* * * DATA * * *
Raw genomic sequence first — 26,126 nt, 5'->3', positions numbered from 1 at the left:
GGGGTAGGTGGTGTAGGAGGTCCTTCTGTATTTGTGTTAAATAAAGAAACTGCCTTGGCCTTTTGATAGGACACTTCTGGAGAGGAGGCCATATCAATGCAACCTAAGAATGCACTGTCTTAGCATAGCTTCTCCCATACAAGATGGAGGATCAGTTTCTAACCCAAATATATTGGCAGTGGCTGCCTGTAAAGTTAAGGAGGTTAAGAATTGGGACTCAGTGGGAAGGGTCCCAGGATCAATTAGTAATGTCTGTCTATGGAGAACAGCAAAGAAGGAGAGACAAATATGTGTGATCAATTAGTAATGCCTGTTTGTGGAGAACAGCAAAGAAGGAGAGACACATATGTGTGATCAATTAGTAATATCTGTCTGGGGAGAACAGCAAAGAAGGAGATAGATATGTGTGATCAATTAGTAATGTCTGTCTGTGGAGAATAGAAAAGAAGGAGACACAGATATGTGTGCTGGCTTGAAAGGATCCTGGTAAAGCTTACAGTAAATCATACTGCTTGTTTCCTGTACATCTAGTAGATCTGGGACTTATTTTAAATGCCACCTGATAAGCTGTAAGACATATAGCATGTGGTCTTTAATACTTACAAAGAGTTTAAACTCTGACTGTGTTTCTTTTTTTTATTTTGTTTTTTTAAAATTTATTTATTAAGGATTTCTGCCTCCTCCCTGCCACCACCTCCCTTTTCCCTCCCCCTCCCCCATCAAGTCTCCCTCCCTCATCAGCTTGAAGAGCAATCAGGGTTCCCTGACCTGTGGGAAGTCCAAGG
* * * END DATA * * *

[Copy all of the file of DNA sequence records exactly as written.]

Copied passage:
Raw genomic sequence first — 26,126 nt, 5'->3', positions numbered from 1 at the left:
GGGGTAGGTGGTGTAGGAGGTCCTTCTGTATTTGTGTTAAATAAAGAAACTGCCTTGGCCTTTTGATAGGACACTTCTGGAGAGGAGGCCATATCAATGCAACCTAAGAATGCACTGTCTTAGCATAGCTTCTCCCATACAAGATGGAGGATCAGTTTCTAACCCAAATATATTGGCAGTGGCTGCCTGTAAAGTTAAGGAGGTTAAGAATTGGGACTCAGTGGGAAGGGTCCCAGGATCAATTAGTAATGTCTGTCTATGGAGAACAGCAAAGAAGGAGAGACAAATATGTGTGATCAATTAGTAATGCCTGTTTGTGGAGAACAGCAAAGAAGGAGAGACACATATGTGTGATCAATTAGTAATATCTGTCTGGGGAGAACAGCAAAGAAGGAGATAGATATGTGTGATCAATTAGTAATGTCTGTCTGTGGAGAATAGAAAAGAAGGAGACACAGATATGTGTGCTGGCTTGAAAGGATCCTGGTAAAGCTTACAGTAAATCATACTGCTTGTTTCCTGTACATCTAGTAGATCTGGGACTTATTTTAAATGCCACCTGATAAGCTGTAAGACATATAGCATGTGGTCTTTAATACTTACAAAGAGTTTAAACTCTGACTGTGTTTCTTTTTTTTATTTTGTTTTTTTAAAATTTATTTATTAAGGATTTCTGCCTCCTCCCTGCCACCACCTCCCTTTTCCCTCCCCCTCCCCCATCAAGTCTCCCTCCCTCATCAGCTTGAAGAGCAATCAGGGTTCCCTGACCTGTGGGAAGTCCAAGG